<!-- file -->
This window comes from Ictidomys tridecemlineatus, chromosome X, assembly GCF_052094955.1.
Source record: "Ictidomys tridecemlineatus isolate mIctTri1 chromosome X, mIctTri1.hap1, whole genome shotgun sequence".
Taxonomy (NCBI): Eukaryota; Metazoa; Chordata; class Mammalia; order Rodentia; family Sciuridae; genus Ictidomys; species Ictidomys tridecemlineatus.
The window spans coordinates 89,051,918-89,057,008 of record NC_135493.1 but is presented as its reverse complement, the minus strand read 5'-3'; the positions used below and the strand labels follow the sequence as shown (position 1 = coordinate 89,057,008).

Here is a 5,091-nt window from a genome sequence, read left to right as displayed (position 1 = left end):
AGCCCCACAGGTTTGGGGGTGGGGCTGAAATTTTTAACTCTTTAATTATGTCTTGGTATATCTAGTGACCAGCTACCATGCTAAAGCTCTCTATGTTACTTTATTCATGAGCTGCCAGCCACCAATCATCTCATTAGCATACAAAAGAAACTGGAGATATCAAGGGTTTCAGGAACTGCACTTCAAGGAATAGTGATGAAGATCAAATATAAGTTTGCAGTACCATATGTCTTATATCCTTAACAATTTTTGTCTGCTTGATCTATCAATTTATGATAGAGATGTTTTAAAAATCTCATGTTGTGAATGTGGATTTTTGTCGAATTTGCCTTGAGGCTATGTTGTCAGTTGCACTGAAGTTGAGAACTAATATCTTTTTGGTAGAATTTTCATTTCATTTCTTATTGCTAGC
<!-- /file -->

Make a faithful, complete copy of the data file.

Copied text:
This window comes from Ictidomys tridecemlineatus, chromosome X, assembly GCF_052094955.1.
Source record: "Ictidomys tridecemlineatus isolate mIctTri1 chromosome X, mIctTri1.hap1, whole genome shotgun sequence".
Taxonomy (NCBI): Eukaryota; Metazoa; Chordata; class Mammalia; order Rodentia; family Sciuridae; genus Ictidomys; species Ictidomys tridecemlineatus.
The window spans coordinates 89,051,918-89,057,008 of record NC_135493.1 but is presented as its reverse complement, the minus strand read 5'-3'; the positions used below and the strand labels follow the sequence as shown (position 1 = coordinate 89,057,008).

Here is a 5,091-nt window from a genome sequence, read left to right as displayed (position 1 = left end):
AGCCCCACAGGTTTGGGGGTGGGGCTGAAATTTTTAACTCTTTAATTATGTCTTGGTATATCTAGTGACCAGCTACCATGCTAAAGCTCTCTATGTTACTTTATTCATGAGCTGCCAGCCACCAATCATCTCATTAGCATACAAAAGAAACTGGAGATATCAAGGGTTTCAGGAACTGCACTTCAAGGAATAGTGATGAAGATCAAATATAAGTTTGCAGTACCATATGTCTTATATCCTTAACAATTTTTGTCTGCTTGATCTATCAATTTATGATAGAGATGTTTTAAAAATCTCATGTTGTGAATGTGGATTTTTGTCGAATTTGCCTTGAGGCTATGTTGTCAGTTGCACTGAAGTTGAGAACTAATATCTTTTTGGTAGAATTTTCATTTCATTTCTTATTGCTAGC